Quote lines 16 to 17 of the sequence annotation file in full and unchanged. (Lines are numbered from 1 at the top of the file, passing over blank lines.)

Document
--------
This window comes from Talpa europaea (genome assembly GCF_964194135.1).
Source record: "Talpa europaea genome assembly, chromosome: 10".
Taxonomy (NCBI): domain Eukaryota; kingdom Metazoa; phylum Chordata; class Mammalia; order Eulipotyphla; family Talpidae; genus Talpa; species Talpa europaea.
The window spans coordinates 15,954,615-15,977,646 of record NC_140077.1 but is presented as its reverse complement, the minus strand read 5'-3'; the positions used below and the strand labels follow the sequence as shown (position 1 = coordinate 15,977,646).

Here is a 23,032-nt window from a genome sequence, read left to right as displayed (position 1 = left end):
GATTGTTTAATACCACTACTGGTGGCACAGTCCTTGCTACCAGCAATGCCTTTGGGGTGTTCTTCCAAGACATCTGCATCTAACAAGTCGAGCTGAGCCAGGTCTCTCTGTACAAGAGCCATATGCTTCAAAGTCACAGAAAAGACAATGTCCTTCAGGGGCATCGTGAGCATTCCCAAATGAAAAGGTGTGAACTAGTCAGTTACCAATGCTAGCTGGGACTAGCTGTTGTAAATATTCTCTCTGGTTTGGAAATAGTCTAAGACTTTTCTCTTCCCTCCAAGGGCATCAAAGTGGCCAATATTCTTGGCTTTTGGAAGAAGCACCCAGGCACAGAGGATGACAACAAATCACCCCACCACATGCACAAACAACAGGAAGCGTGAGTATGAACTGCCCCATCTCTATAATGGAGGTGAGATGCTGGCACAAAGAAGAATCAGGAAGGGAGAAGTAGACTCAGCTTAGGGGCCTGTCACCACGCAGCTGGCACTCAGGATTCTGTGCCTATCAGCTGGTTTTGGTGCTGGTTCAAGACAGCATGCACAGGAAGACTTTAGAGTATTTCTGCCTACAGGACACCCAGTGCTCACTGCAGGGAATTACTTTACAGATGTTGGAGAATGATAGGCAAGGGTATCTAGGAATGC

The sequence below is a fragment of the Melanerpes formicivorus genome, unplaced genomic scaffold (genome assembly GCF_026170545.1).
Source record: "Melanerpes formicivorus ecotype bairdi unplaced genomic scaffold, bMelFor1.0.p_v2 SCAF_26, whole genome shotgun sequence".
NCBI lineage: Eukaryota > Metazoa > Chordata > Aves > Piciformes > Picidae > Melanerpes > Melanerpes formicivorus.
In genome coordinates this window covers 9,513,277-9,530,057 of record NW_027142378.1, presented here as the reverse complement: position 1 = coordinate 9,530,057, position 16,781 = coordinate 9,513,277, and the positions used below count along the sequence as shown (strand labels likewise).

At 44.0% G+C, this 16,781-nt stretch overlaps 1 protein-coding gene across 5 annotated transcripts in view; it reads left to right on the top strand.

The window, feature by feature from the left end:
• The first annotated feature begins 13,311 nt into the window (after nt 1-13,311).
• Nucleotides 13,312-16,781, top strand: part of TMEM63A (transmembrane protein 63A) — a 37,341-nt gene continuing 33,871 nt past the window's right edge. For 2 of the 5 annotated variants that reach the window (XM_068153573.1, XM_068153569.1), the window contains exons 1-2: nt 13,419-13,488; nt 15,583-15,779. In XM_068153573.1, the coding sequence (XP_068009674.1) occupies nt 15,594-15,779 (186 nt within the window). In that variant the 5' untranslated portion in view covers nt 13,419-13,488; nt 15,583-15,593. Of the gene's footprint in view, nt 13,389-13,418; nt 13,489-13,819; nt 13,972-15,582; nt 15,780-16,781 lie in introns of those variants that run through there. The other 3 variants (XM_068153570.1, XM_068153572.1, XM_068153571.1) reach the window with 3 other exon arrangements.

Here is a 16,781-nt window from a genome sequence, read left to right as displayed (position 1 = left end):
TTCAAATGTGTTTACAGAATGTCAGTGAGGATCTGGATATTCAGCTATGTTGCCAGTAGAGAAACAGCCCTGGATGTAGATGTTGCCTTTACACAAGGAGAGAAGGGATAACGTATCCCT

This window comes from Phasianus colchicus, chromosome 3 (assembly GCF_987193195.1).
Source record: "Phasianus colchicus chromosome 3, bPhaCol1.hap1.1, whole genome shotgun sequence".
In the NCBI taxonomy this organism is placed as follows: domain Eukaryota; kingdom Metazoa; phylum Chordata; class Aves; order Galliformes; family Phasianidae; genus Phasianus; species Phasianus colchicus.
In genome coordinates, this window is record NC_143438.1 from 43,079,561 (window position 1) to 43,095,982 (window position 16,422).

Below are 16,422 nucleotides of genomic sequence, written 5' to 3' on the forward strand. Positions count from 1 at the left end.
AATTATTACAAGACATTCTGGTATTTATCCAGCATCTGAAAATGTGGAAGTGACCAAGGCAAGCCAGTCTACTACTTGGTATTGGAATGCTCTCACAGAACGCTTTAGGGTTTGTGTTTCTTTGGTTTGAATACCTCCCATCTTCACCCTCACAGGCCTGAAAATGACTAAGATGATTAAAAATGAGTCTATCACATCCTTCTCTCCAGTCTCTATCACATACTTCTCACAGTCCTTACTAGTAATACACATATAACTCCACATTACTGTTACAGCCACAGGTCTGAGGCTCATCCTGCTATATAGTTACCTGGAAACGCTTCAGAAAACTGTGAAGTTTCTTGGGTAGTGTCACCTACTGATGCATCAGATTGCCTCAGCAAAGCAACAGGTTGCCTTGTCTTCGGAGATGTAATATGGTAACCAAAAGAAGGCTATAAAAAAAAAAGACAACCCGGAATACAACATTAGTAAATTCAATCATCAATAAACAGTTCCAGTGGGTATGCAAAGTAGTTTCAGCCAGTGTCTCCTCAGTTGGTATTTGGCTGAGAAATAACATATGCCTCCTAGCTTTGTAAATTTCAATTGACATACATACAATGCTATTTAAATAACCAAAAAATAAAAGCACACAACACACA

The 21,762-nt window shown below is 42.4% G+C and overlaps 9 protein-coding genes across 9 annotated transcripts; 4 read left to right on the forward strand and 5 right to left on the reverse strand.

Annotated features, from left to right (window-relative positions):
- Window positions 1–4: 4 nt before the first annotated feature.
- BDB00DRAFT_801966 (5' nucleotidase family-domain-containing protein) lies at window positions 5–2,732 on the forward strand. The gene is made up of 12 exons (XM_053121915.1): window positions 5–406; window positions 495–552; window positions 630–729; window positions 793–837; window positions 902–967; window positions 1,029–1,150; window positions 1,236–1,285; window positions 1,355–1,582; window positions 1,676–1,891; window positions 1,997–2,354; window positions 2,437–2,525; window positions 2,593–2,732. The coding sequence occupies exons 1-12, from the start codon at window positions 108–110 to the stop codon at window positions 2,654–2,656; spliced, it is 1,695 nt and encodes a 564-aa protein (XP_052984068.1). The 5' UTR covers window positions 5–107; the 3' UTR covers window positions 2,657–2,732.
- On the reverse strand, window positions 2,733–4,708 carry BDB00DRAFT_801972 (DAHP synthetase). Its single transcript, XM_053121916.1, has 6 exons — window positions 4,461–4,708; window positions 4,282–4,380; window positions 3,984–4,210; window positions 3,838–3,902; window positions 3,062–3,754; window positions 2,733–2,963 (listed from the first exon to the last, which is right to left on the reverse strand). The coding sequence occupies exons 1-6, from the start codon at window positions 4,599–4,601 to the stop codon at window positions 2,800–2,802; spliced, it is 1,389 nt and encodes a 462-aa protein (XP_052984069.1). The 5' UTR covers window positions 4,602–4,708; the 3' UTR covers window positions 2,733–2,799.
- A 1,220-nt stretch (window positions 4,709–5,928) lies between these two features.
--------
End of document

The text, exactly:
TTCAAATGTGTTTACAGAATGTCAGTGAGGATCTGGATATTCAGCTATGTTGCCAGTAGAGAAACAGCCCTGGATGTAGATGTTGCCTTTACACAAGGAGAGAAGGGATAACGTATCCCT

This window comes from Phasianus colchicus, chromosome 3 (assembly GCF_987193195.1).